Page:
I read the The Bhutanese article about clarifications from Chairman of Privy Council on Patang and colour Kamni. I think we are still.studying for appropriate approach and acceptance of new arrangements.
Encouraging people to discard " colour Kamni " like blue and orange scarfs is rather like telling former officials to forget their role and contribution in the service of the Tsawa Sum through those respective positions. I hope they do not feel as if ousted from heaven.
There is one complete change in the traditional culture conveyed in the clarifications provided. Traditionally red scarf Officers did not wear patang after leaving their official posts. Same went for Royal Advisory Councillors. But they wore the red and blue Kamni even in retirement. Even Ministers once in retirement did not wear Patang but wore the orange Kamni.
Now it seems some can wear both and others none after retirement from active service. It all depends on which King granted the honour and on whom and under what circumstances. Confusion is quite agalore. And confusion in culture and practices brings about obscurity which in turn cause dilution to the essence and cultural impact of tradition that is no more traditional.
To my knowledge, there are recipients of red scarf honour by civilians unconnected with official positions. They have no retirement age and wore both red Kamni and patang unto death. All others who received red scarf during their official service be they in Royal Secretariat or Government Service, upon retirement wore the same colour Kamni but not the patang. This system was quite clearly established as the nation headed into democracy era.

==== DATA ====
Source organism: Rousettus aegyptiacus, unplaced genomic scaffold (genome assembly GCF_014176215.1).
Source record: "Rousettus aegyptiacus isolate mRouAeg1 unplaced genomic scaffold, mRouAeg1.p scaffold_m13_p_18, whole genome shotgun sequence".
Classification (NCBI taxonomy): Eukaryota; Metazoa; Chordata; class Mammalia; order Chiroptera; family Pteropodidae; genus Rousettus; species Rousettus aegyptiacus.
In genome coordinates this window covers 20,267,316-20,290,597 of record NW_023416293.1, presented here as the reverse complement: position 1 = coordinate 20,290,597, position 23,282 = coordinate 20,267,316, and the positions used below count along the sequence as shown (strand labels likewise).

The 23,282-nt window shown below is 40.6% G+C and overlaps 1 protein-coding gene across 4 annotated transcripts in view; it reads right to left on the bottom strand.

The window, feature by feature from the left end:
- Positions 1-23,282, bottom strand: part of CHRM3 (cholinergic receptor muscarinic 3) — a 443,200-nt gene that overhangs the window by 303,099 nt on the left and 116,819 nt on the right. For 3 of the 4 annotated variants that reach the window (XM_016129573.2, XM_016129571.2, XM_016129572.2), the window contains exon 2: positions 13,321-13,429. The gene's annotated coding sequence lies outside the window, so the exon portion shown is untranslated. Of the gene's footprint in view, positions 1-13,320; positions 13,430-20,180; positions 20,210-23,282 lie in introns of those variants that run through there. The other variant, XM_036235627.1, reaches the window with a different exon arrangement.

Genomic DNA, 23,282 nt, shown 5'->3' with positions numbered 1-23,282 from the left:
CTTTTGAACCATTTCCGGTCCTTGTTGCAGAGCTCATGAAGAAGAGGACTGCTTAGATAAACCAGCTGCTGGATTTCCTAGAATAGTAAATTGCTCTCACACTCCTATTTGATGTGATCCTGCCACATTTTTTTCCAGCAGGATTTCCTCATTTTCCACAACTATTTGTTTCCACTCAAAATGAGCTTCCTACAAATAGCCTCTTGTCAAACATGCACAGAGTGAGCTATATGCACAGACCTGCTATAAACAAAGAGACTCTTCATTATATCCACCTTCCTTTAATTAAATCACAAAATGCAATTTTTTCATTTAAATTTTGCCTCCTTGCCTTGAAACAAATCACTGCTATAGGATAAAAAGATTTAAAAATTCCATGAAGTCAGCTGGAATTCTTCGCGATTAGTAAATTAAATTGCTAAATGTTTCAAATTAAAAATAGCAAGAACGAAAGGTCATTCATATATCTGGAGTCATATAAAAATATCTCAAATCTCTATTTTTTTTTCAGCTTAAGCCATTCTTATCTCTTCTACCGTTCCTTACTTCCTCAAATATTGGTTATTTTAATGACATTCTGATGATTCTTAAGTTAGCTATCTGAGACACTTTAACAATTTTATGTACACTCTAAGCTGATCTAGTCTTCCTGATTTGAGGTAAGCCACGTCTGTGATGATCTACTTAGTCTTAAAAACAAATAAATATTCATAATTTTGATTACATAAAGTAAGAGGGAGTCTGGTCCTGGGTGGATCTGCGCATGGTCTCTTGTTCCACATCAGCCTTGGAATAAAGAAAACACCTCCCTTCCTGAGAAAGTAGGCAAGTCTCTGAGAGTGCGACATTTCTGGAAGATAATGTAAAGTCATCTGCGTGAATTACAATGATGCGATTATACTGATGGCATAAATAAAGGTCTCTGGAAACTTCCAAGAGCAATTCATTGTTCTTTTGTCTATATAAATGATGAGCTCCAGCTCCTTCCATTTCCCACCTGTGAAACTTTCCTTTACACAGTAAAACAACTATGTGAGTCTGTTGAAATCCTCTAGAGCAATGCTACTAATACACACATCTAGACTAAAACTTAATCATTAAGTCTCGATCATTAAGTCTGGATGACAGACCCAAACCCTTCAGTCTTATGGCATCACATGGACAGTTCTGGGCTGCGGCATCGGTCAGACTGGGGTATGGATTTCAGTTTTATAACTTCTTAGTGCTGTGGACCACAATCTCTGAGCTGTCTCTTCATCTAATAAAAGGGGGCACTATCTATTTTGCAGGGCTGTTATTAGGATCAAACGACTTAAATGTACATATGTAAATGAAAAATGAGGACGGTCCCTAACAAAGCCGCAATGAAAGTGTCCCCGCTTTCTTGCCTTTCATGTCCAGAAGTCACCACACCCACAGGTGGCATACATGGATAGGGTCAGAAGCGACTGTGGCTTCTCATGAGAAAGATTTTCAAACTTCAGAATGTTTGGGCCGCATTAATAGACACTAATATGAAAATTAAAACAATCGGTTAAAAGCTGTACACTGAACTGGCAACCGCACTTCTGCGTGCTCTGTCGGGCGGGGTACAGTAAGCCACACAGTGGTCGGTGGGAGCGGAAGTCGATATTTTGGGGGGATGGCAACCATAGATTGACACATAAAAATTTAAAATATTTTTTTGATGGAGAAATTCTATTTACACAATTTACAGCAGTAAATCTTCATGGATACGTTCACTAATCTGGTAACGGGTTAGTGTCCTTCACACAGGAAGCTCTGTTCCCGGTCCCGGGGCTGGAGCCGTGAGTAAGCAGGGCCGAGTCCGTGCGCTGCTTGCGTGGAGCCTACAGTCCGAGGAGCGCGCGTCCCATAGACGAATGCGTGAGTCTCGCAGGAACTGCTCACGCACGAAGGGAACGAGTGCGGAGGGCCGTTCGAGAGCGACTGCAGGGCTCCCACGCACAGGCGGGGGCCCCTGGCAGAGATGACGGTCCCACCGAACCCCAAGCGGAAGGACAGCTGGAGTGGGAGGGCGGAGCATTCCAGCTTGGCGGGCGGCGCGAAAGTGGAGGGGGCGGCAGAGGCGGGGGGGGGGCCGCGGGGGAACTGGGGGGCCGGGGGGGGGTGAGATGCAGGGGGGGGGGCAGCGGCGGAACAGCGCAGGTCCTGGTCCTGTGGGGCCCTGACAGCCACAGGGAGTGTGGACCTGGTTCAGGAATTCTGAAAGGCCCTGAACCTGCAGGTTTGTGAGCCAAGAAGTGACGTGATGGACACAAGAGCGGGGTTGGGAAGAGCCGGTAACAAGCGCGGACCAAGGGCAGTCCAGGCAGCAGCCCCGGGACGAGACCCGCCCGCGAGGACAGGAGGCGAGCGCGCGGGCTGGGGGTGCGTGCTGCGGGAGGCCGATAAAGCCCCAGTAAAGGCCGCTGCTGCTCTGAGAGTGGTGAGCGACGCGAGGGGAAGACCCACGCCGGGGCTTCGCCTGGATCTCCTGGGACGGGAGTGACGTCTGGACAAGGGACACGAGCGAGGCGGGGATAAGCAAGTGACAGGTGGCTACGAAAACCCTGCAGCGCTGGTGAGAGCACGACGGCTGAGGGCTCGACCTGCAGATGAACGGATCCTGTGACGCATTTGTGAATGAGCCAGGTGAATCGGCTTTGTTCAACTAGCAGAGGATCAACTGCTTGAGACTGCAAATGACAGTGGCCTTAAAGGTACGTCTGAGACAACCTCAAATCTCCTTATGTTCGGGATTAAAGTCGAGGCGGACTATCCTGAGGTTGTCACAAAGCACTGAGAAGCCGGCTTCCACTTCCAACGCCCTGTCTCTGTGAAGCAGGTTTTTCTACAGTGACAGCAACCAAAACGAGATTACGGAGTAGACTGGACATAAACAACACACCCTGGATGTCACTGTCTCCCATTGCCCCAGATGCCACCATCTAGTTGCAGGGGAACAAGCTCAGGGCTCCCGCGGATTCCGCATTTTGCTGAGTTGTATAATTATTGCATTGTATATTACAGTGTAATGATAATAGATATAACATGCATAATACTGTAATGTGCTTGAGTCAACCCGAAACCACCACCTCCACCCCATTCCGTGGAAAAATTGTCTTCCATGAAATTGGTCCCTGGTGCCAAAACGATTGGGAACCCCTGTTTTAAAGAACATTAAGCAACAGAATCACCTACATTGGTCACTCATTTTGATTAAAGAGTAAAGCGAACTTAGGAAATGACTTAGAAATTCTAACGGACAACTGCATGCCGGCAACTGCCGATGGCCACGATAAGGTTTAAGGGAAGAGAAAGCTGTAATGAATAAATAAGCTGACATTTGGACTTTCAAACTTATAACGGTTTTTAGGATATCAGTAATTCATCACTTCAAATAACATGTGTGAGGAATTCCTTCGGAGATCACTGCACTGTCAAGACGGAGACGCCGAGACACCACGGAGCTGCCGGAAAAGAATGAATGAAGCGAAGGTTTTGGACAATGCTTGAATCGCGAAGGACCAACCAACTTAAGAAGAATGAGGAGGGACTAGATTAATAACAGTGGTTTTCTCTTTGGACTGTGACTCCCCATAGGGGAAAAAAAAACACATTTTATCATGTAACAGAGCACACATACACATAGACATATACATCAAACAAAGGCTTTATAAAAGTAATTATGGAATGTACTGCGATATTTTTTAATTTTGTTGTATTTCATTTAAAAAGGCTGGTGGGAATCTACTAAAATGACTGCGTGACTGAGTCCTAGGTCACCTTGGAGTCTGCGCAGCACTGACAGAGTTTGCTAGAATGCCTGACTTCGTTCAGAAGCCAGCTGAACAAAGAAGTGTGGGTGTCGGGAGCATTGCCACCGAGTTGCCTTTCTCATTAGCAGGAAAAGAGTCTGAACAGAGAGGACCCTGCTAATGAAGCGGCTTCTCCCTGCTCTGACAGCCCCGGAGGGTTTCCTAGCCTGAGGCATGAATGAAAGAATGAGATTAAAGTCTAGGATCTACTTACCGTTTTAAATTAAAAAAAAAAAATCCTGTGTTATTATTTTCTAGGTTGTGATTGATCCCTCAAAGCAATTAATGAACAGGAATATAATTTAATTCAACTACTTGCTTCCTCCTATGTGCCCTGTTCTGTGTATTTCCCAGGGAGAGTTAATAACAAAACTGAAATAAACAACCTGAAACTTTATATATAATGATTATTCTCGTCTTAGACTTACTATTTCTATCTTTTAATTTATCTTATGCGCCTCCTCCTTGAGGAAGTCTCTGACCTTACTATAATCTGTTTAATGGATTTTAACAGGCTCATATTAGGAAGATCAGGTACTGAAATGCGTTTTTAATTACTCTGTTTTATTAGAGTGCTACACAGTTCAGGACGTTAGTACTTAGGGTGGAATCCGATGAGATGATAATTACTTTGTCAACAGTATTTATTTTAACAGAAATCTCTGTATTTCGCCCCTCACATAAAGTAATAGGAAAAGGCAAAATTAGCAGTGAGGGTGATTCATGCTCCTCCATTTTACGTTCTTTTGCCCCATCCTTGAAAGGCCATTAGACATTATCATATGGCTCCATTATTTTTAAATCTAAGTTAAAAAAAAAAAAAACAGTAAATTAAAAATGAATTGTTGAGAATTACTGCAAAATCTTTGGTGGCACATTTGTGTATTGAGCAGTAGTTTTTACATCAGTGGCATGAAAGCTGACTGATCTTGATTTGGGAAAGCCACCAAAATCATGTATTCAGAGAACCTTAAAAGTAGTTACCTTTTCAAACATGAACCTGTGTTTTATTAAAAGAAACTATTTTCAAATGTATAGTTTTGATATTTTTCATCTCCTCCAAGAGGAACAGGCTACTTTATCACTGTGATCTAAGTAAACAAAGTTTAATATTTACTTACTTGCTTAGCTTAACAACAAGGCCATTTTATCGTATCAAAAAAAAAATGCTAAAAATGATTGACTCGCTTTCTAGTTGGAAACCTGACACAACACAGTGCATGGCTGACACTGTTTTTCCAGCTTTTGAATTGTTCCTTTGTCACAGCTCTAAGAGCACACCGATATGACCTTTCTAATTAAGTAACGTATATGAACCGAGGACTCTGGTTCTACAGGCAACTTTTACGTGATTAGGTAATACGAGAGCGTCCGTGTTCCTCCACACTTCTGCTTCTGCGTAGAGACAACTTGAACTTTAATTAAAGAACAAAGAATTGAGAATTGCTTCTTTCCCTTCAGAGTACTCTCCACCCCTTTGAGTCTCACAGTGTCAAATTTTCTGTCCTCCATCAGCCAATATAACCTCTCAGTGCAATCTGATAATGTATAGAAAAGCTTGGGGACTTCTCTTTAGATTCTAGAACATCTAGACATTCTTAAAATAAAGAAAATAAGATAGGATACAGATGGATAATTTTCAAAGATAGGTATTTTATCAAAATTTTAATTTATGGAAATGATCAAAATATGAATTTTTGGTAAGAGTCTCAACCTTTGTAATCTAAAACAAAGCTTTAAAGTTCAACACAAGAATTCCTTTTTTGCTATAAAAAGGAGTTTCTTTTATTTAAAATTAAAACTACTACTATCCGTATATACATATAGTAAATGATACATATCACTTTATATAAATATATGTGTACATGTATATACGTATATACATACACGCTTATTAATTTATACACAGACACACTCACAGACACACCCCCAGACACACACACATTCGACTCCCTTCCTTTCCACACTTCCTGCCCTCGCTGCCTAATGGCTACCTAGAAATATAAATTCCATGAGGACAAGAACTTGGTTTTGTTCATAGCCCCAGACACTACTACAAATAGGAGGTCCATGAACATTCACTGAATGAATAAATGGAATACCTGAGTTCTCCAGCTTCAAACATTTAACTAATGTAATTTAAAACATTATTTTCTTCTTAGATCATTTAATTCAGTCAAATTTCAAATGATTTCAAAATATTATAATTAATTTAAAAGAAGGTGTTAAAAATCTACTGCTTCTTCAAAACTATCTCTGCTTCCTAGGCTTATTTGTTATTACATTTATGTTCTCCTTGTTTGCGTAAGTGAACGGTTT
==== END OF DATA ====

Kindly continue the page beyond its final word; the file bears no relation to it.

We are now discarding the much touted tradition. And making up rules as per mood swings or time demands. This trend does not give dignity nor preserve our culture which supposedly were recorded in writing since Zhabdrung time and established widely especially the colour Kamni and Patang practices by successive Wangchuck Kings till now.
I have no historical reference but it looks like the Dratsang had the Kamni culture including the kamni colours and entitled folds. And patang was a weapon that lay officials already wore. So probably when Zhabdrung conferred ranks to lay officials after introducing the dual system, the lay officials continued wearing their patang also as long as he was in active service.
Prior to 2008 election, there was no indication that MPs would be given any colour kamni or patang. This was a afterthought royal decision. At first blue Kamnis were handed out to NA MPs and then later Patang was handed out or permission given to wear it ( I am not clear on this). But definitely the blue scarf and patang were not handed out at the same time to the members of the first National Assembly of democratic governance. .
During absolute Monarchy reigns, the Royal Advisory Councillors elected by the people were granted Dhar with blue scarf and permission to wear patang from the Throne just like the present National Council MPs though for them patang was also provided.